N2 - Theories of predictive processing propose that prediction error responses are modulated by the certainty of the predictive model or precision. While there is some evidence for this phenomenon in the visual and, to a lesser extent, the auditory modality, little is known about whether it operates in the complex auditory contexts of daily life. Here, we examined how prediction error responses behave in a more complex and ecologically valid auditory context than those typically studied. We created musical tone sequences with different degrees of pitch uncertainty to manipulate the precision of participants’ auditory expectations. Magnetoencephalography was used to measure the magnetic counterpart of the mismatch negativity (MMNm) as a neural marker of prediction error in a multi-feature paradigm. Pitch, slide, intensity and timbre deviants were included. We compared high-entropy stimuli, consisting of a set of non-repetitive melodies, with low-entropy stimuli consisting of a simple, repetitive pitch pattern. Pitch entropy was quantitatively assessed with an information-theoretic model of auditory expectation. We found a reduction in pitch and slide MMNm amplitudes in the high-entropy as compared to the low-entropy context. No significant differences were found for intensity and timbre MMNm amplitudes. Furthermore, in a separate behavioral experiment investigating the detection of pitch deviants, similar decreases were found for accuracy measures in response to more fine-grained increases in pitch entropy. Our results are consistent with a precision modulation of auditory prediction error in a musical context, and suggest that this effect is specific to features that depend on the manipulated dimension—pitch information, in this case. Preprint versions available at: https://doi.org/10.1101/422949.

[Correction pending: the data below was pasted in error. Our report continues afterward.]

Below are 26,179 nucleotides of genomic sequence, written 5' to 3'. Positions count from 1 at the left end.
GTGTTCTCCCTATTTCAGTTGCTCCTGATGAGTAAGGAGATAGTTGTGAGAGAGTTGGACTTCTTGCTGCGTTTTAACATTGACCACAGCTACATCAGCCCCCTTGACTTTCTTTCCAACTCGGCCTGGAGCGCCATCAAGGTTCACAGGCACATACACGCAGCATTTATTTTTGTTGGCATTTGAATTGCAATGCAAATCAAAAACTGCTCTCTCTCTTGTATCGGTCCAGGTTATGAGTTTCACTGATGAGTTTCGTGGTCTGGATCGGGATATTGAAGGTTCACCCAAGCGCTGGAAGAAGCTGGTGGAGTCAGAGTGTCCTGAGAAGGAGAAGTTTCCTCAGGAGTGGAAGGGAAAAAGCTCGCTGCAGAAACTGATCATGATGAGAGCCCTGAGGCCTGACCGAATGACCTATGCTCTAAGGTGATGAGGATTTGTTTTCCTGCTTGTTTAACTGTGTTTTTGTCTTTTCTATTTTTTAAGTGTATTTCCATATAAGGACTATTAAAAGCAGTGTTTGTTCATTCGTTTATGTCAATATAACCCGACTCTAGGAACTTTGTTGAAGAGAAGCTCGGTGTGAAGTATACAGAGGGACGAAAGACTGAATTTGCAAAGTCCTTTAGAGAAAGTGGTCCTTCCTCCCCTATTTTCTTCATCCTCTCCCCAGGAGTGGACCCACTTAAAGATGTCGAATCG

AB - Theories of predictive processing propose that prediction error responses are modulated by the certainty of the predictive model or precision. While there is some evidence for this phenomenon in the visual and, to a lesser extent, the auditory modality, little is known about whether it operates in the complex auditory contexts of daily life. Here, we examined how prediction error responses behave in a more complex and ecologically valid auditory context than those typically studied. We created musical tone sequences with different degrees of pitch uncertainty to manipulate the precision of participants’ auditory expectations. Magnetoencephalography was used to measure the magnetic counterpart of the mismatch negativity (MMNm) as a neural marker of prediction error in a multi-feature paradigm. Pitch, slide, intensity and timbre deviants were included. We compared high-entropy stimuli, consisting of a set of non-repetitive melodies, with low-entropy stimuli consisting of a simple, repetitive pitch pattern. Pitch entropy was quantitatively assessed with an information-theoretic model of auditory expectation. We found a reduction in pitch and slide MMNm amplitudes in the high-entropy as compared to the low-entropy context. No significant differences were found for intensity and timbre MMNm amplitudes. Furthermore, in a separate behavioral experiment investigating the detection of pitch deviants, similar decreases were found for accuracy measures in response to more fine-grained increases in pitch entropy. Our results are consistent with a precision modulation of auditory prediction error in a musical context, and suggest that this effect is specific to features that depend on the manipulated dimension—pitch information, in this case. Preprint versions available at: https://doi.org/10.1101/422949.

KW - Precision

KW - Prediction error

KW - Music

KW - Mismatch Negativity

KW - Multi-feature

KW - IDyOM

U2 - 10.1101/422949

DO - 10.1101/422949

M3 - Journal article

C2 - 31323458

VL - 120

SP - 181

EP - 200

JO - Cortex

JF - Cortex

SN - 0010-9452

ER -